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Nonprofit Overview

Causes: Food, Food Banks & Pantries, Food Programs

Mission: To reduce hunger in our community by providing nutritious food, links to other vital services, and a coordinated community response to people in need.

Programs: The hunger network of greater cleveland is incorporated under the laws of the state of ohio as a not-for-profit corporation. The primary function of the organization is to reduce hunger by providing nutritionally balanced meals in the form of groceries or prepared meals to between 55,000 and 60,000 people per month including approximately 25,000 children. The hunger network of greater cleveland operates in an organized system of 100 pantries and hot meal programs which are staffed by volunteers and operated by the organization. 10 staff members and 1,600 volunteers carry-out the organization's mission. The organization is designed to leverage limited resources to ensure those in need are served by establishing minimum standards and reducing potential confusion and duplication through training and a coordinated approach to service. The organization secures and distributes free and reduced cost food to people in need in the greater cleveland area in the form of nutritionally balanced meals. The organization is not only dedicated to feeding hungry people but also to improving the health and security of the people it serves. The organization provides connections to health, social, and community services that families need to help improve their circumstances. In partnership with university hospitals systems, the organization offers health education classes, health testing and screening, and connections to area health providers to hungry families, many of whom suffer from diet related diseases that are exacerbated by food insecurity. In 2014 5,408 people participated in health education classes held at nine locations each month, and 1,712 people were screened for chronic health conditions. Body mass index, blood pressure, vision, hearing and glucose testing services were offered. A significant level of pre- hypertension and hypertension was found. Clients were linked with a health care provider if necessary. Interactive health education discussions emphasized healthy diet choices for program participants. The organization continued its gardens of giving project. Numerous local growers were matched with individual hunger centers to which they donated fresh produce for distribution to clients over the summer.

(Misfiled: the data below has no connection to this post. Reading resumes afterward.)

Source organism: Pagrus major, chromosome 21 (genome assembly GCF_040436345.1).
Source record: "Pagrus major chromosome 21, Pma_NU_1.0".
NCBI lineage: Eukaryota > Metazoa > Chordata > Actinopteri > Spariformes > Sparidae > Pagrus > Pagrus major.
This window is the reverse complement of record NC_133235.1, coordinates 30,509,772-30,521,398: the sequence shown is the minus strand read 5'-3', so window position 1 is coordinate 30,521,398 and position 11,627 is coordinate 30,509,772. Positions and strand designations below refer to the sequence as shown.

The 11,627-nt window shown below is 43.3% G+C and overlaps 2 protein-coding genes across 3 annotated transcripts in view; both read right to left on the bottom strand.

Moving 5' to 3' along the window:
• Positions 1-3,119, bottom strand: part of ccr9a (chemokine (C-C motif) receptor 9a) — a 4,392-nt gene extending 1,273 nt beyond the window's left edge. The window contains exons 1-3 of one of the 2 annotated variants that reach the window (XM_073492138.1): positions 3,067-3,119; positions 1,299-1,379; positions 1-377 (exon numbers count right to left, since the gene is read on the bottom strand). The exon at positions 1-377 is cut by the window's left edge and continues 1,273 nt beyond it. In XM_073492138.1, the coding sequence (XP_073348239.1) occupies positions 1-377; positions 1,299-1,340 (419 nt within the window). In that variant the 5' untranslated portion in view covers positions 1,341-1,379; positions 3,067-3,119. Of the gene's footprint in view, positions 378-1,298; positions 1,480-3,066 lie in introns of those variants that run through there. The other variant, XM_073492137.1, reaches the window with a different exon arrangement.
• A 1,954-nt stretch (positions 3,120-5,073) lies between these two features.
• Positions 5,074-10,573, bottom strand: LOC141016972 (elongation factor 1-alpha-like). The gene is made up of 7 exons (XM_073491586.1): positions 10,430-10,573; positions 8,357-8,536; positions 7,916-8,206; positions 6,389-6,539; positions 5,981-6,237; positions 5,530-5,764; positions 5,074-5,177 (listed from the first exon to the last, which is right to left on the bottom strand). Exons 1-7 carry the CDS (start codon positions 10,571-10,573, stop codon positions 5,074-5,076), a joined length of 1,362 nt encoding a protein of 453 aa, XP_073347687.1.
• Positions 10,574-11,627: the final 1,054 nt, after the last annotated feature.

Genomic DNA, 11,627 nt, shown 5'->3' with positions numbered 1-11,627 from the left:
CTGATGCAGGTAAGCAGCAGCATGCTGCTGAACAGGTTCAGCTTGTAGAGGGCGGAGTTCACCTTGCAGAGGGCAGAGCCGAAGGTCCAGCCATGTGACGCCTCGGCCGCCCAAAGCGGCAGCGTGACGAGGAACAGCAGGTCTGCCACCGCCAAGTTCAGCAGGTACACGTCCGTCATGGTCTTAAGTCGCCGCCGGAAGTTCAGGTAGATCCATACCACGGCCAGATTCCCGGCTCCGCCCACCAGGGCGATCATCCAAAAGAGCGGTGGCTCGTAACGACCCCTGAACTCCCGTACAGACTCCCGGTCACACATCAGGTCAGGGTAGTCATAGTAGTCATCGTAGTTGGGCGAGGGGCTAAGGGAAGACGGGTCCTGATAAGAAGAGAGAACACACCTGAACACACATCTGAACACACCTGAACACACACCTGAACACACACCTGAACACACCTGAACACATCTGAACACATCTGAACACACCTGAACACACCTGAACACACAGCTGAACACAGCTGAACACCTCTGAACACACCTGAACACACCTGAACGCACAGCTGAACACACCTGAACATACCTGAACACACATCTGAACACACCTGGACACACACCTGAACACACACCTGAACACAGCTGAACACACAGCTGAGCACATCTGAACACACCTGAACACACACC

Community Stories

3 Stories from Volunteers, Donors & Supporters


Rating: 5

As a long time supporter of the Hunger Network, I really appreciate the job the Hunger Network does for Greater Cleveland and Northeast Ohio. They truly are one of the “feel good” stories in Cuyahoga County and they need all of our help. This network of pantries and hot meal programs with over 1,100 volunteers is feeding 60,000 people every month. Almost half of the clients they serve are children. I find it extraordinary that this well managed, efficient organization is able to put 94% of every dollar raised directly into the program. That means emergency food is going directly into the hands of those most in need.

Folks, you cannot get a better bang for your charity dollars then what the Hunger Network offers. Please be kind and generous to those in need at this special time of year.

Previous Stories


Rating: 5

This organization is amazing. The amount of good they do with only 9 full time employees is one of the real "feel good" stories that takes place in Greater Cleveland. The fact that over 1100 people volunteer their time to help this worthy organization is testament to how great they are.


Rating: 5

THe Hunger Task Force of Greater Cleveland is doing an outstanding job meeting the needs of the hungry in the Greater Cleveland area. As a donor and a college faculty member who had teams of students working with the Hunger Task Force over the past six years, I can attest to the quality and effectiveness of its programs in meeting community needs, the commitment of its staff, the breadth of its service area. I have personally visited several of its East and West Side sites and find them , helpful to clients, and open to suggestions on how to advance their mission. Robert R. Ebert, Ph.D. Professor emeritus of economics Baldwin-Wallace College